Wednesday, March 21, 2018

Review: Adultolescence by Gabbie Hanna

About the Book

Adultolescence by Gabbie Hanna
Published by Atria/Keywords Press on September 19, 2017

Neither the author nor the publisher requested this review.

GoodReads Description

Comedian Gabbie Hanna brings levity to the twists and turns of modern adulthood in this exhilarating debut collection of illustrated poetry.

In poems ranging from the singsong rhythms of children’s verses to a sophisticated confessional style, Gabbie explores what it means to feel like a kid and an adult all at once, revealing her own longings, obsessions, and insecurities along the way. Adultolescence announces the arrival of a brilliant new voice with a magical ability to connect through alienation, cut to the profound with internet slang, and detonate wickedly funny jokes between moments of existential dread. You’ll turn to the last page because you get her, and you’ll return to the first because she gets you.

My Thoughts

So far, Adultolescence claims the travelling trophy for "Hardest Book to Review in 2018."  There were parts that made me laugh and cry.  There were parts that hit so close to home it was unreal.  And then there was the grammar...ouch.

Now, don't get me wrong.  I understand that this is a book of poetry and that poetry doesn't have to be formatted the same way as prose.  HOWEVER I had a really hard time with all of the use of text speech.  "rn" and "bc" really annoyed me after a while.  The most frustrating part, though, was that the personal pronoun "I" was never capitalized.  I understand that overall her abhorrent use of grammar and her lack of capitalization was an artistic choice.  What I don't understand is how she can pen so many poems that talk about individuality and the importance of being yourself, but SHE DOESN'T FREAKING CAPITALIZE THE I.  When I teach this concept to my students, I tell them that we capitalize it because they matter.  I specifically make them say "I capitalize I because I matter."  I want them to develop positive self-thoughts and to develop as independent individuals.  How can someone who claims to do so ignore the capitalization here?  Alternatively, how am I that anal?  (I'm curious, tell me in the comments...)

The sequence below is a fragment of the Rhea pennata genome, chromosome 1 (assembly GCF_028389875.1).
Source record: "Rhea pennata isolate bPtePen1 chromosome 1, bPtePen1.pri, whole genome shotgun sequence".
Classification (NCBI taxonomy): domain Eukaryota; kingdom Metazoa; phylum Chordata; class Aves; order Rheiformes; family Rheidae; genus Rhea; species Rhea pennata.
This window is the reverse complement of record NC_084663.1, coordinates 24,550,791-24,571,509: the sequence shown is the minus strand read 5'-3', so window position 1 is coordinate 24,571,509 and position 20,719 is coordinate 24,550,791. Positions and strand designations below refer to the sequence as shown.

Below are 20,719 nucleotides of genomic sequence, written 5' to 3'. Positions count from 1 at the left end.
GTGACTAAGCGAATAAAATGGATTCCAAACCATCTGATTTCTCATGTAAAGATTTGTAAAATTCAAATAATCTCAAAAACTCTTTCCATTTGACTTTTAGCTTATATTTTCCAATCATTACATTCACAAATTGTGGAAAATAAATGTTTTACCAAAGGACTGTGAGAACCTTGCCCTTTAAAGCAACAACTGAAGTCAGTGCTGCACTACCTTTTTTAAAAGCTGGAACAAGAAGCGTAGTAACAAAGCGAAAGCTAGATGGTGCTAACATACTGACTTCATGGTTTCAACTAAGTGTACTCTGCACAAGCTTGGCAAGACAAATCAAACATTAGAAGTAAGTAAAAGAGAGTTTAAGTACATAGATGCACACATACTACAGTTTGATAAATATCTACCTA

This book is chock full of comical moments.  The illustrations are delightful and truly do a terrific job of sending home Hanna's messages.  There are a variety of overarching themes, and I believe that all of them would be beneficial to high school students.  I am not sure that I would choose to buy it for my classroom library, mainly because curse words are common and there is talk of getting drunk and hangovers.  In my school, these are not community standard.

Overall, I enjoyed this book.  I think Hanna intended it more for college students, but I most definitely believe that high school students will be able to relate to parts of it as well.

My Rating

Monday, March 19, 2018

Promo Post! Galatine's Curse by T.J. Green

Galatine’s Curse
T.J. Green
(Tom’s Arthurian Legacy, #3)
Publication date: March 20th 2018
Genres: Fantasy, Young Adult
An ancient sword. A dark secret. A new enemy.
In the third book in the series, Tom has established a new life in the Otherworld, a life he loves. He lives with Arthur in New Camelot, and Arthur is hosting a tournament. Eager to test his sword-fighting skills, Tom’s competing. But while the games are being played, his friends are attacked and everything he loves is threatened. Tom has to find the intruder before anyone else gets hurt.
Tom’s sword, Galatine, seems to be the focus of these attacks. Their investigations uncover Galatine’s dark history and a terrible betrayal that a family has kept secret for generations. But this secret now puts others at risk, including Tom, and he realises that he could lose everything unless he can solve the mystery of his sword’s past.
Galatine’s Curse is the third book in the YA Arthurian fantasy series, Tom’s Arthurian Legacy. If you enjoy magic and mystery, a strong group of characters and Arthurian fantasy, then you’ll love this action-filled adventure.
Buy Galatine’s Curse for your thrilling new fantasy adventure today!
They shuffled towards the light, and Tom gasped. The passage had opened out, and they were on a narrow shelf, looking out across a large cave that twinkled with a faint blue glow. Far below them was a lake lit from beneath, reminding Tom of Ceridwen’s Cauldron.
“Where’s the light coming from?” Tom asked, as he craned round to look at the cave. It was almost circular, and although the lake was a long way down, the roof seemed far above them too.
“Great Goddess!” Nimue murmured. “It must be coming from daystar sapphires.” She pointed. “There are hundreds set into the cavern walls.”
“What are those? I’ve never heard of them,” Brenna said.